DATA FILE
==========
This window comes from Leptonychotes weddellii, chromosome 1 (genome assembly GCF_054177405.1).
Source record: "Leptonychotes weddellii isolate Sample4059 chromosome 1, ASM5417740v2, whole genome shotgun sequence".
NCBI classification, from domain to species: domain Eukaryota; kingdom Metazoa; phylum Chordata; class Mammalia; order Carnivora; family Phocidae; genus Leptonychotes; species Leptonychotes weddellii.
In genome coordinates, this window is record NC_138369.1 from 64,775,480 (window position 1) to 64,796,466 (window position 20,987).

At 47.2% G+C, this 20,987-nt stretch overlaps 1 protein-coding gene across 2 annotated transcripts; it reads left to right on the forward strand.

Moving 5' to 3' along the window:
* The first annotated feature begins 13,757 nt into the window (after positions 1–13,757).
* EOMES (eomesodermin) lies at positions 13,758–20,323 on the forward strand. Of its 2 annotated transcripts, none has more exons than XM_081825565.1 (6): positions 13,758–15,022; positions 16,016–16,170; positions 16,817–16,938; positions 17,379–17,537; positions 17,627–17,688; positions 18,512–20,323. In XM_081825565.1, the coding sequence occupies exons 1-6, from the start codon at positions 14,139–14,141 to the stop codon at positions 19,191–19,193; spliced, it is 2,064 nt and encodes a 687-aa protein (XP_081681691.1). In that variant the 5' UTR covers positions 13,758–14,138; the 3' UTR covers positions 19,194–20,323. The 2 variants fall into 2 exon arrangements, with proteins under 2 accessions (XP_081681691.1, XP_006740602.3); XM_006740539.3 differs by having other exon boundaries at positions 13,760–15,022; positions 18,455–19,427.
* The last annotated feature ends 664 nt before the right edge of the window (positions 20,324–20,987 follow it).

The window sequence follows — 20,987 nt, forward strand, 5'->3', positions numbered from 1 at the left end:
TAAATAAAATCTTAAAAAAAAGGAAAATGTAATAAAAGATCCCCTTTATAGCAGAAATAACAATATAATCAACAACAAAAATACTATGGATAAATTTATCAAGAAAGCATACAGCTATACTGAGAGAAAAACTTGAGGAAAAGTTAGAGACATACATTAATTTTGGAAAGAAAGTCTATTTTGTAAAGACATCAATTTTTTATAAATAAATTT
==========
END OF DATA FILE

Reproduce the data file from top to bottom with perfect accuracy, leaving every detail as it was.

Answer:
This window comes from Leptonychotes weddellii, chromosome 1 (genome assembly GCF_054177405.1).
Source record: "Leptonychotes weddellii isolate Sample4059 chromosome 1, ASM5417740v2, whole genome shotgun sequence".
NCBI classification, from domain to species: domain Eukaryota; kingdom Metazoa; phylum Chordata; class Mammalia; order Carnivora; family Phocidae; genus Leptonychotes; species Leptonychotes weddellii.
In genome coordinates, this window is record NC_138369.1 from 64,775,480 (window position 1) to 64,796,466 (window position 20,987).

At 47.2% G+C, this 20,987-nt stretch overlaps 1 protein-coding gene across 2 annotated transcripts; it reads left to right on the forward strand.

Moving 5' to 3' along the window:
* The first annotated feature begins 13,757 nt into the window (after positions 1–13,757).
* EOMES (eomesodermin) lies at positions 13,758–20,323 on the forward strand. Of its 2 annotated transcripts, none has more exons than XM_081825565.1 (6): positions 13,758–15,022; positions 16,016–16,170; positions 16,817–16,938; positions 17,379–17,537; positions 17,627–17,688; positions 18,512–20,323. In XM_081825565.1, the coding sequence occupies exons 1-6, from the start codon at positions 14,139–14,141 to the stop codon at positions 19,191–19,193; spliced, it is 2,064 nt and encodes a 687-aa protein (XP_081681691.1). In that variant the 5' UTR covers positions 13,758–14,138; the 3' UTR covers positions 19,194–20,323. The 2 variants fall into 2 exon arrangements, with proteins under 2 accessions (XP_081681691.1, XP_006740602.3); XM_006740539.3 differs by having other exon boundaries at positions 13,760–15,022; positions 18,455–19,427.
* The last annotated feature ends 664 nt before the right edge of the window (positions 20,324–20,987 follow it).

The window sequence follows — 20,987 nt, forward strand, 5'->3', positions numbered from 1 at the left end:
TAAATAAAATCTTAAAAAAAAGGAAAATGTAATAAAAGATCCCCTTTATAGCAGAAATAACAATATAATCAACAACAAAAATACTATGGATAAATTTATCAAGAAAGCATACAGCTATACTGAGAGAAAAACTTGAGGAAAAGTTAGAGACATACATTAATTTTGGAAAGAAAGTCTATTTTGTAAAGACATCAATTTTTTATAAATAAATTT